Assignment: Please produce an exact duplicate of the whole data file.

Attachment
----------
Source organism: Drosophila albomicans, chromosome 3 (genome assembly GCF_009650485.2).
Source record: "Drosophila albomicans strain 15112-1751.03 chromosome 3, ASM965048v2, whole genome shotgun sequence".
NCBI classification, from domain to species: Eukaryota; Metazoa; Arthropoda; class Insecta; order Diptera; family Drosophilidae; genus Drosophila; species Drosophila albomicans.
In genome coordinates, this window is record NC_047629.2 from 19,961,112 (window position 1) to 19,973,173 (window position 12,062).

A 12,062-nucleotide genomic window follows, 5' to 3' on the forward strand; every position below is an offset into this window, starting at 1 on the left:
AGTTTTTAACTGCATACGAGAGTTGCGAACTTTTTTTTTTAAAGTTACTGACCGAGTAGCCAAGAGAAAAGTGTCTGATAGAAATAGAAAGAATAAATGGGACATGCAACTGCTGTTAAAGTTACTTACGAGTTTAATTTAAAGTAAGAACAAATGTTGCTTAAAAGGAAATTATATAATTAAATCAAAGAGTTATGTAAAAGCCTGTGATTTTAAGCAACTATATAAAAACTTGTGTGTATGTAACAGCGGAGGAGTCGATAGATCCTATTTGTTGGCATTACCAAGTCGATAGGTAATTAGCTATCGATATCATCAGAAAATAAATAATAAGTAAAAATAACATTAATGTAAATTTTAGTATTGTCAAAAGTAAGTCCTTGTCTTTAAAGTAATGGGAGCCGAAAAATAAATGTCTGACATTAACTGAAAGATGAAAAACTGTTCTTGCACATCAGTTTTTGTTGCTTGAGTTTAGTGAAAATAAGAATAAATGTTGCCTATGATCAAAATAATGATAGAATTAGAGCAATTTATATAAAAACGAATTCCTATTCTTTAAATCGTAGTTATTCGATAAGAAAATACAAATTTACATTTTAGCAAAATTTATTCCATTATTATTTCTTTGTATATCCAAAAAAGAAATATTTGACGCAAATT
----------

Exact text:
Source organism: Drosophila albomicans, chromosome 3 (genome assembly GCF_009650485.2).
Source record: "Drosophila albomicans strain 15112-1751.03 chromosome 3, ASM965048v2, whole genome shotgun sequence".
NCBI classification, from domain to species: Eukaryota; Metazoa; Arthropoda; class Insecta; order Diptera; family Drosophilidae; genus Drosophila; species Drosophila albomicans.
In genome coordinates, this window is record NC_047629.2 from 19,961,112 (window position 1) to 19,973,173 (window position 12,062).

A 12,062-nucleotide genomic window follows, 5' to 3' on the forward strand; every position below is an offset into this window, starting at 1 on the left:
AGTTTTTAACTGCATACGAGAGTTGCGAACTTTTTTTTTTAAAGTTACTGACCGAGTAGCCAAGAGAAAAGTGTCTGATAGAAATAGAAAGAATAAATGGGACATGCAACTGCTGTTAAAGTTACTTACGAGTTTAATTTAAAGTAAGAACAAATGTTGCTTAAAAGGAAATTATATAATTAAATCAAAGAGTTATGTAAAAGCCTGTGATTTTAAGCAACTATATAAAAACTTGTGTGTATGTAACAGCGGAGGAGTCGATAGATCCTATTTGTTGGCATTACCAAGTCGATAGGTAATTAGCTATCGATATCATCAGAAAATAAATAATAAGTAAAAATAACATTAATGTAAATTTTAGTATTGTCAAAAGTAAGTCCTTGTCTTTAAAGTAATGGGAGCCGAAAAATAAATGTCTGACATTAACTGAAAGATGAAAAACTGTTCTTGCACATCAGTTTTTGTTGCTTGAGTTTAGTGAAAATAAGAATAAATGTTGCCTATGATCAAAATAATGATAGAATTAGAGCAATTTATATAAAAACGAATTCCTATTCTTTAAATCGTAGTTATTCGATAAGAAAATACAAATTTACATTTTAGCAAAATTTATTCCATTATTATTTCTTTGTATATCCAAAAAAGAAATATTTGACGCAAATT